At KGM, we have a deliberate way of working that’s meant to produce the best results for the producers and shows we represent. We’ve seen how the late night meetings, the frenzied emails, and the throw-everything-against-the-wall approach can prevent shows from reaching their fullest potential. So we’ve identified a way of working that gives shows the best opportunities for success, even when success in show business is the exception not the rule.
At KGM, we prioritize calm, focused, deep work that gives people the opportunity to breathe more while producing their best work. We’re asynchronous first and synchronous when necessary.
To achieve this, we use the written word whenever possible. And we don’t expect immediate responses. Instead, we wait for the response that has been thought through, marinated, and well considered.
If it has to be a call, phone is better than Zoom. And no need to schedule, just call.
Meetings are a last resort, especially meetings with more than three people. More than three people in the room doesn’t promote more or better ideas, it just creates more noise.
Recurring or scheduled meetings are even worse. If you are mounting a $15,000,000 musical, or operating a musical with over $50,000,000 in potential revenue on the line, do you really want to make the most mission critical decisions by forcing everyone around a table, giving them some turkey sandwiches and asking them to just riff?
Let teams come to you, but hold them accountable.
Writing is a harder on the person who would have been the speaker. But it’s a gift to the recipient. Instead of holding court and saying words, a manager must take time out of their day to formulate a full thought in text, and to edit that text to ensure a coherence of thought.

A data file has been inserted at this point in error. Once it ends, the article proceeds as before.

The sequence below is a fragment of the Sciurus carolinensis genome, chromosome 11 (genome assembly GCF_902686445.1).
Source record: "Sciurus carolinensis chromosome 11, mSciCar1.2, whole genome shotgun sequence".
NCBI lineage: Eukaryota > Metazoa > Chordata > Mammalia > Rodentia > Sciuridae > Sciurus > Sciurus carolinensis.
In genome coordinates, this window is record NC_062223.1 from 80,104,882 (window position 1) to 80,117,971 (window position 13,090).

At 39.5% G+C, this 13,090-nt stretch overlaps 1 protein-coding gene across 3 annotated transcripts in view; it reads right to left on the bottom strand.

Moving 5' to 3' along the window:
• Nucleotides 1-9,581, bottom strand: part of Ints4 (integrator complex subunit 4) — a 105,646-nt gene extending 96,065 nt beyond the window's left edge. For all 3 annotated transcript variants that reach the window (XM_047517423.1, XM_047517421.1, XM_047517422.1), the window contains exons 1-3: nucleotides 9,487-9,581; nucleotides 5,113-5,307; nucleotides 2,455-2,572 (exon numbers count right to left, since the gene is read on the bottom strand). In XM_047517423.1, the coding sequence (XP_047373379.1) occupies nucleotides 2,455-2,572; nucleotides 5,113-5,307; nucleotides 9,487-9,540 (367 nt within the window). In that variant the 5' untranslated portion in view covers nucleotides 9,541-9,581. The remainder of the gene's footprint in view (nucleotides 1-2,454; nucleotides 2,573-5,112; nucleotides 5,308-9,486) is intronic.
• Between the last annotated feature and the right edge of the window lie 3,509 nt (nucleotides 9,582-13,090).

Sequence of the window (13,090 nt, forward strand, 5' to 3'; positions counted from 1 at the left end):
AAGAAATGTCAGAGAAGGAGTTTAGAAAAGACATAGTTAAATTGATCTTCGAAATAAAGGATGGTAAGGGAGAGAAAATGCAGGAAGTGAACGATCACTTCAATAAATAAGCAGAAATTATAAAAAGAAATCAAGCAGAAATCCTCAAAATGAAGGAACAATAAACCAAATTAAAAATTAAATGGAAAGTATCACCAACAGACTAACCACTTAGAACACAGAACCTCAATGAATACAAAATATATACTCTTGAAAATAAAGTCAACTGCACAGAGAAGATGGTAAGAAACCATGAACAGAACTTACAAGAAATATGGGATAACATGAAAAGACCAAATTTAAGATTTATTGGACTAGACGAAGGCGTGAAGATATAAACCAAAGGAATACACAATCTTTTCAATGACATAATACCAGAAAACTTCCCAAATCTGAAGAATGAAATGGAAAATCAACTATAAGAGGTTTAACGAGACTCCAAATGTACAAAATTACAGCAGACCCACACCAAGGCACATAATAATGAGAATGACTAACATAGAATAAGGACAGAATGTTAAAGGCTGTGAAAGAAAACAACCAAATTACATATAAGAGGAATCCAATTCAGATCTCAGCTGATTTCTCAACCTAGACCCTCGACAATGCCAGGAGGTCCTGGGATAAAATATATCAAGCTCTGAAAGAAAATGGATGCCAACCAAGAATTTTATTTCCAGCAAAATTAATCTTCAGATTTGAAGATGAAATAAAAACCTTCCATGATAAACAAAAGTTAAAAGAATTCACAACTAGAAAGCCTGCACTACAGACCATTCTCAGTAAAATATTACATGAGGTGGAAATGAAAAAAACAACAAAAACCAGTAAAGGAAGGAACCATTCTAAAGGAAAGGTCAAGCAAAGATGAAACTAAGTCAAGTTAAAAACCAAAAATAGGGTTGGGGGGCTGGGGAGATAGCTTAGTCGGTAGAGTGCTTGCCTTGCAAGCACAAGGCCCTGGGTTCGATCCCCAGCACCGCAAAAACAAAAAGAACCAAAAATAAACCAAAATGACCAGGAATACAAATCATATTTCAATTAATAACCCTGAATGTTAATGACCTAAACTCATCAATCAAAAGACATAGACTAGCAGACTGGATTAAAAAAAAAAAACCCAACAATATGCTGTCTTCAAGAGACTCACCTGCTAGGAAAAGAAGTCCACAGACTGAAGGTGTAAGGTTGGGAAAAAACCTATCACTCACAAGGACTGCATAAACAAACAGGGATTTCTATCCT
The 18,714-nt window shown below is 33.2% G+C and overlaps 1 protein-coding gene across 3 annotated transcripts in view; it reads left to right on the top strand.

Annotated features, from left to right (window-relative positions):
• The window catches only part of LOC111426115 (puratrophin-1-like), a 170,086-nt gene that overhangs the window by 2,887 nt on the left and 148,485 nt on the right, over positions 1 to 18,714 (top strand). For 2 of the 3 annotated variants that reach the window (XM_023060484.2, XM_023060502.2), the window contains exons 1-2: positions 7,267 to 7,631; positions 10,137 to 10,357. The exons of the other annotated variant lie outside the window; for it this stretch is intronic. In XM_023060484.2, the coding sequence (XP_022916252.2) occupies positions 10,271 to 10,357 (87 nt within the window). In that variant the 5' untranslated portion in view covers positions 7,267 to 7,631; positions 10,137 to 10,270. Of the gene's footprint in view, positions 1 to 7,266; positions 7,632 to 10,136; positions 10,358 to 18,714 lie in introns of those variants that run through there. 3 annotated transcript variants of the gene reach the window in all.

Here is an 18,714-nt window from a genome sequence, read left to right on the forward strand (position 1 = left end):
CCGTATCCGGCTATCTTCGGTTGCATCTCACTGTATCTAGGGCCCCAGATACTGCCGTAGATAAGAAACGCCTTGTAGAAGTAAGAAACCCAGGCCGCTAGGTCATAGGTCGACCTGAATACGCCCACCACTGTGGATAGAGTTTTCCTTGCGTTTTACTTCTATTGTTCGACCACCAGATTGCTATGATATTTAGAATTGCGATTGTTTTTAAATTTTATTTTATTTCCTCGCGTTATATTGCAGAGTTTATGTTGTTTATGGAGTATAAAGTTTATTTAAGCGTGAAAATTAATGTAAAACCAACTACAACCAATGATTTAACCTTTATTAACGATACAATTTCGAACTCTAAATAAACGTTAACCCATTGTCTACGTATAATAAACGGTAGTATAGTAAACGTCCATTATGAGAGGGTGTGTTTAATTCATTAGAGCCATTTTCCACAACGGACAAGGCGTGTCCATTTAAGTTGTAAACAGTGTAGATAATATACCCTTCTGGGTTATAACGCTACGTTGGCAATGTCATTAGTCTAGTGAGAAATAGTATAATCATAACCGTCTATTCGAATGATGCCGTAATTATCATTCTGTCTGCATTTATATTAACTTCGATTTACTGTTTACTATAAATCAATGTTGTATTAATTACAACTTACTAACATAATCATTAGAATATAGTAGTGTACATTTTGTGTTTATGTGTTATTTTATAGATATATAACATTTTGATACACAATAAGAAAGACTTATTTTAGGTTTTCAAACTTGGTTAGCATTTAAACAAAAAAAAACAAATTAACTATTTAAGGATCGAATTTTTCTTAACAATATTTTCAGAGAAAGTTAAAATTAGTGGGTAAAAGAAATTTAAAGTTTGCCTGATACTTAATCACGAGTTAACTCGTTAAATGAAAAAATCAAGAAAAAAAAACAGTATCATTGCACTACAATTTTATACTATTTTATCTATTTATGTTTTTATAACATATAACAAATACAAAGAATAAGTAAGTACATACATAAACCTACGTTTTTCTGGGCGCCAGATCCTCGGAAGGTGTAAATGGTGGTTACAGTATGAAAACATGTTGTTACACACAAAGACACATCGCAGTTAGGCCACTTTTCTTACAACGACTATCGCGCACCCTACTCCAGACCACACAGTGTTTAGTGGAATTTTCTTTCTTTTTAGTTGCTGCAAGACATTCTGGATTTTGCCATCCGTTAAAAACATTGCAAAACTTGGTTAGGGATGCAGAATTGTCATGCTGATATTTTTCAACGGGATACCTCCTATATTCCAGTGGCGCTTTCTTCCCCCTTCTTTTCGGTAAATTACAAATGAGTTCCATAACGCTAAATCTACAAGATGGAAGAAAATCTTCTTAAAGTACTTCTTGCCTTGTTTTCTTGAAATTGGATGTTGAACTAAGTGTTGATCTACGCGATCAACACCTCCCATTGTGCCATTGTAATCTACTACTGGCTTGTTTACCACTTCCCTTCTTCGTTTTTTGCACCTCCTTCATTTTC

But the listener receives a fleshed out pitch, has time to sit with it, and to come back to the proverbial table with a full thought of their own.
At KGM, we’re known for using apps to create repeatable systems. But, at the end of the day, humans triumph over technology.
Social media is fine, but chasing likes, followers and virality will rarely translate to ticket sales.
Cheap is not always inexpensive if you’re playing the long game. Under-budgeting is often worse than over-budgeting. Anyone can make any arbitrary budget number work mathematically on a spreadsheet. But finding numbers that will produce the best results is our goal.
When choosing a general manager, the most critical thing to look for is compatibility. Is this someone you want to be in the trenches with? Most general managers working on Broadway have the same contacts, will budget a show within spitting distance of the next shop over, or negotiate a contract that’s nearly identical.
Yes, we're opinionated. But producing and managing is about a free flowing exchange of ideas, and we relish checking our ego at the door, learning something new and being gobsmacked.
You may be nodding your head in agreement as you read this. In which case, we could be the right fit for you. Or you may not, and that’s okay too. Like what you’ve read? Drop us a note.